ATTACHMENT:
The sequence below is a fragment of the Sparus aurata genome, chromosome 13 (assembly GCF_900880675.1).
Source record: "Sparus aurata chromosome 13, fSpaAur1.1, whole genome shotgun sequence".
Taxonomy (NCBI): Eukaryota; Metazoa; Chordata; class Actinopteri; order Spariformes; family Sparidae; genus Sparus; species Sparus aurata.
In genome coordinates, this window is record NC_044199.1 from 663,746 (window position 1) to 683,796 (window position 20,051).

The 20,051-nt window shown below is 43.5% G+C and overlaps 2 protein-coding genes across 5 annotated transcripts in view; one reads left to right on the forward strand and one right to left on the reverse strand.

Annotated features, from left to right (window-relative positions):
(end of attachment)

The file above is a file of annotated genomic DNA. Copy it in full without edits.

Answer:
The sequence below is a fragment of the Sparus aurata genome, chromosome 13 (assembly GCF_900880675.1).
Source record: "Sparus aurata chromosome 13, fSpaAur1.1, whole genome shotgun sequence".
Taxonomy (NCBI): Eukaryota; Metazoa; Chordata; class Actinopteri; order Spariformes; family Sparidae; genus Sparus; species Sparus aurata.
In genome coordinates, this window is record NC_044199.1 from 663,746 (window position 1) to 683,796 (window position 20,051).

The 20,051-nt window shown below is 43.5% G+C and overlaps 2 protein-coding genes across 5 annotated transcripts in view; one reads left to right on the forward strand and one right to left on the reverse strand.

Annotated features, from left to right (window-relative positions):